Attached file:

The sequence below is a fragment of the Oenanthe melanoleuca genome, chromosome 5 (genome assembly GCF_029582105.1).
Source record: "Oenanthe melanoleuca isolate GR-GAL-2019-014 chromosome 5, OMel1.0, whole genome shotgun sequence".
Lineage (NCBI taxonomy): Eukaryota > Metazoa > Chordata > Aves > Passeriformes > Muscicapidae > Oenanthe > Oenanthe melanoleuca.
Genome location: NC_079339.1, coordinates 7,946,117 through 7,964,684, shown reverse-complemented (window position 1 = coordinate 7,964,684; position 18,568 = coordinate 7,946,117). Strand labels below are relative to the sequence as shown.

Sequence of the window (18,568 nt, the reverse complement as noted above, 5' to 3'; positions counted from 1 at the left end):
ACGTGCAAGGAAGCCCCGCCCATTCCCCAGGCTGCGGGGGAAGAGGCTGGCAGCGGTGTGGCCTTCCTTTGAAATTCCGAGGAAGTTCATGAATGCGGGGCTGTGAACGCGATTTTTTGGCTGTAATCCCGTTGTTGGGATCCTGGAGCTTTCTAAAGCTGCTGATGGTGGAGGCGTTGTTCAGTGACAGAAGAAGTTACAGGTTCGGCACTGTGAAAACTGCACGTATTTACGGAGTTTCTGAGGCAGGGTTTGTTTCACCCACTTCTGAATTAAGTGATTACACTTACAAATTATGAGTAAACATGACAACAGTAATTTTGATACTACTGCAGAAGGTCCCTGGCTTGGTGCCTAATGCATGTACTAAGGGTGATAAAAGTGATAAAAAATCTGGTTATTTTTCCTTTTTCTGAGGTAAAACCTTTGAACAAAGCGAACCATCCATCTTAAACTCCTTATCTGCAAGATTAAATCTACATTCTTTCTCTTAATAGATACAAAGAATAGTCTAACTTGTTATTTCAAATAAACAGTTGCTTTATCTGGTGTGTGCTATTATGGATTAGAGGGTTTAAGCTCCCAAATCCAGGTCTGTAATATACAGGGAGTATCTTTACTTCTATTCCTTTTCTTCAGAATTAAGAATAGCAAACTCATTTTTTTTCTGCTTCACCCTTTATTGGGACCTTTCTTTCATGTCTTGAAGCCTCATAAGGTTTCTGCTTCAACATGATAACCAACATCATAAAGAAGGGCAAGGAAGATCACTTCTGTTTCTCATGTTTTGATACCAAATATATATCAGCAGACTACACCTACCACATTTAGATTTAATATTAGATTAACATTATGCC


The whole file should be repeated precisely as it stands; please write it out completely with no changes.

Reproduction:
The sequence below is a fragment of the Oenanthe melanoleuca genome, chromosome 5 (genome assembly GCF_029582105.1).
Source record: "Oenanthe melanoleuca isolate GR-GAL-2019-014 chromosome 5, OMel1.0, whole genome shotgun sequence".
Lineage (NCBI taxonomy): Eukaryota > Metazoa > Chordata > Aves > Passeriformes > Muscicapidae > Oenanthe > Oenanthe melanoleuca.
Genome location: NC_079339.1, coordinates 7,946,117 through 7,964,684, shown reverse-complemented (window position 1 = coordinate 7,964,684; position 18,568 = coordinate 7,946,117). Strand labels below are relative to the sequence as shown.

Sequence of the window (18,568 nt, the reverse complement as noted above, 5' to 3'; positions counted from 1 at the left end):
ACGTGCAAGGAAGCCCCGCCCATTCCCCAGGCTGCGGGGGAAGAGGCTGGCAGCGGTGTGGCCTTCCTTTGAAATTCCGAGGAAGTTCATGAATGCGGGGCTGTGAACGCGATTTTTTGGCTGTAATCCCGTTGTTGGGATCCTGGAGCTTTCTAAAGCTGCTGATGGTGGAGGCGTTGTTCAGTGACAGAAGAAGTTACAGGTTCGGCACTGTGAAAACTGCACGTATTTACGGAGTTTCTGAGGCAGGGTTTGTTTCACCCACTTCTGAATTAAGTGATTACACTTACAAATTATGAGTAAACATGACAACAGTAATTTTGATACTACTGCAGAAGGTCCCTGGCTTGGTGCCTAATGCATGTACTAAGGGTGATAAAAGTGATAAAAAATCTGGTTATTTTTCCTTTTTCTGAGGTAAAACCTTTGAACAAAGCGAACCATCCATCTTAAACTCCTTATCTGCAAGATTAAATCTACATTCTTTCTCTTAATAGATACAAAGAATAGTCTAACTTGTTATTTCAAATAAACAGTTGCTTTATCTGGTGTGTGCTATTATGGATTAGAGGGTTTAAGCTCCCAAATCCAGGTCTGTAATATACAGGGAGTATCTTTACTTCTATTCCTTTTCTTCAGAATTAAGAATAGCAAACTCATTTTTTTTCTGCTTCACCCTTTATTGGGACCTTTCTTTCATGTCTTGAAGCCTCATAAGGTTTCTGCTTCAACATGATAACCAACATCATAAAGAAGGGCAAGGAAGATCACTTCTGTTTCTCATGTTTTGATACCAAATATATATCAGCAGACTACACCTACCACATTTAGATTTAATATTAGATTAACATTATGCC